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A life of freedom and depth

8 November 2021

A life of freedom and depth

Peter was able to reconnect with his kids and regularly watched them play sport on weekends. Getty Images.

Words Bryce Davies

For much of my time as an officer (pastor) with the Salvos, I worked in recovery services – long-term residential alcohol and other drug treatment centres – where there was usually a detox unit.

Participants underwent an eight-month live-in program and progressed through stages towards greater levels of freedom and depth in their recovery.

They were kept busy throughout the day with work therapy. This included gardening, cooking, or working at Salvos Stores, making deliveries, serving in the store, or sorting donations.

There were daily group sessions and weekly case-management appointments. Support was given for participants to attend doctors, psychologists, and other appointments.

It was wonderful to witness the transformations. Those who were broken and estranged from loved ones were stabilised and often reunited with family and friends.  

There are a thousand tales to tell, but today I want to share Peter’s story.

New life

Peter’s drinking had cost him dearly. His wife had left him and did not allow him to contact their young teenage children. Peter worked in the automotive industry and was intelligent and articulate. He loved books and had a dry but witty sense of humour.

As Peter stabilised, he loved being part of the Salvos church on Sundays and attended regularly, even after his time at recovery services was over. Eventually, his family re-engaged, and he started to see his kids and attended their sporting activities every weekend. Christianity was important to him, and he devoted himself to developing a mature faith. He eventually became a Salvos member.

I am an inherently disorganised person, and Peter saw this as an opportunity. He took me on as his ‘mission’ to the world. He became my personal assistant and started accompanying me wherever I went.

We attended Salvation Army Red Shield Appeal meetings and corporate information sessions. He gave me company, as well as a second set of eyes, ears, hands, and feet to get things done. Peter was quiet and reflective and would not say anything in many of our meetings, but he would take notes and chat with me afterwards about his insights. He was always encouraging and believed in me and what I was trying to achieve.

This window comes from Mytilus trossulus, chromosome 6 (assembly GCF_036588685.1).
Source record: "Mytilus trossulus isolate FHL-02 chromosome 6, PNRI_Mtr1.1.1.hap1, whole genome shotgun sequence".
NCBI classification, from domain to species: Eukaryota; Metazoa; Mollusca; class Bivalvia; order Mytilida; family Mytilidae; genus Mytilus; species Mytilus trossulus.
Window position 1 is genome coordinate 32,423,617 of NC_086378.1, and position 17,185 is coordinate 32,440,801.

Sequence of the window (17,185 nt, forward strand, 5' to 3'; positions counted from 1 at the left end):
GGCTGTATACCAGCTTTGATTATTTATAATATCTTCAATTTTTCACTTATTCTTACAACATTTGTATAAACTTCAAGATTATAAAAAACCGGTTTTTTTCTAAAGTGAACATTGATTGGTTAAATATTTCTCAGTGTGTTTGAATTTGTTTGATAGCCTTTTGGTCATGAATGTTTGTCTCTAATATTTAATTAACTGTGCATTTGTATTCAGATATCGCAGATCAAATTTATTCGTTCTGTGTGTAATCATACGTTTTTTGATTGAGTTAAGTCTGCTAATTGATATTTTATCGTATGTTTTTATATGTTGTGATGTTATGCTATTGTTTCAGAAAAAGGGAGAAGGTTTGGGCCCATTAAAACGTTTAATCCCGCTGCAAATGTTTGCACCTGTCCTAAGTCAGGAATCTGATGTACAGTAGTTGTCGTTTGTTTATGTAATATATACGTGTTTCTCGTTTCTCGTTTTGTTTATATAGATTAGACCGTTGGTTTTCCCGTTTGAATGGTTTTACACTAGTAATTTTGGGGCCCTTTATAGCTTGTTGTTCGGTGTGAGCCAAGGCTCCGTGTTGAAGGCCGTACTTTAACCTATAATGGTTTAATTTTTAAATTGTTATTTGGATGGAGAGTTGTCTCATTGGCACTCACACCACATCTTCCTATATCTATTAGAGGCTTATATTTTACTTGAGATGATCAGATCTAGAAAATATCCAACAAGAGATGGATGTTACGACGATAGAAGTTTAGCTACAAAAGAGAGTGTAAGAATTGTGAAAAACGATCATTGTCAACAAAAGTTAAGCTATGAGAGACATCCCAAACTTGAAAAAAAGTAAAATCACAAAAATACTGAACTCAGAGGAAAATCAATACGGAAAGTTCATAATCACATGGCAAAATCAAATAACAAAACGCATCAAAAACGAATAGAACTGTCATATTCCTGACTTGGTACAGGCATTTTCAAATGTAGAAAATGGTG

Peter also accompanied me on my Friday night pub run [collecting money for the Salvos] for many years. He became one of my most trusted and loyal friends. 

Over time, Peter became part of our family. He often attended our extended Christmas Day lunches and visited our home for meals and coffee. He always gave my kids presents for Christmas and birthdays – usually a good book, with a thoughtful card and a sincere hug. He never forgot.

Peter’s children eventually became a key part of our annual Red Shield Appeal Doorknock and loved it. It became quite a tradition for us to do the Doorknock together each year.

Giving back

Peter worked at the same Salvos recovery services that saved his life. He gave back to as many others as he could, what was given to him. His life improved in so many ways.

I will never forget the moment after our pub collection one Friday night, alone together in the car, when he told me he had cancer and had just six months to live. It was devastating news.

Peter deteriorated quickly and was hospitalised for most of his remaining time. My pub collection then included a stop at the Royal Brisbane Hospital every Friday night to visit him. He was a contented and cooperative patient. He was at peace with his death and was just grateful for the years of sobriety and service he had in recovery.

Peter died, and I did his funeral at the rehab chapel to a full house. His funeral was a fabulous testimony to his recovery and influence for good. I didn’t cry then, but I sobbed and sobbed that afternoon. Peter was a dear friend, and I miss him. We were a good team.

In his memory, there is a simple plaque that his devastated children and I placed in the rehab gardens near the chapel. He died deeply loved and respected, especially by his kids.

Major Bryce Davies is a Salvation Army officer (pastor) in Queensland.




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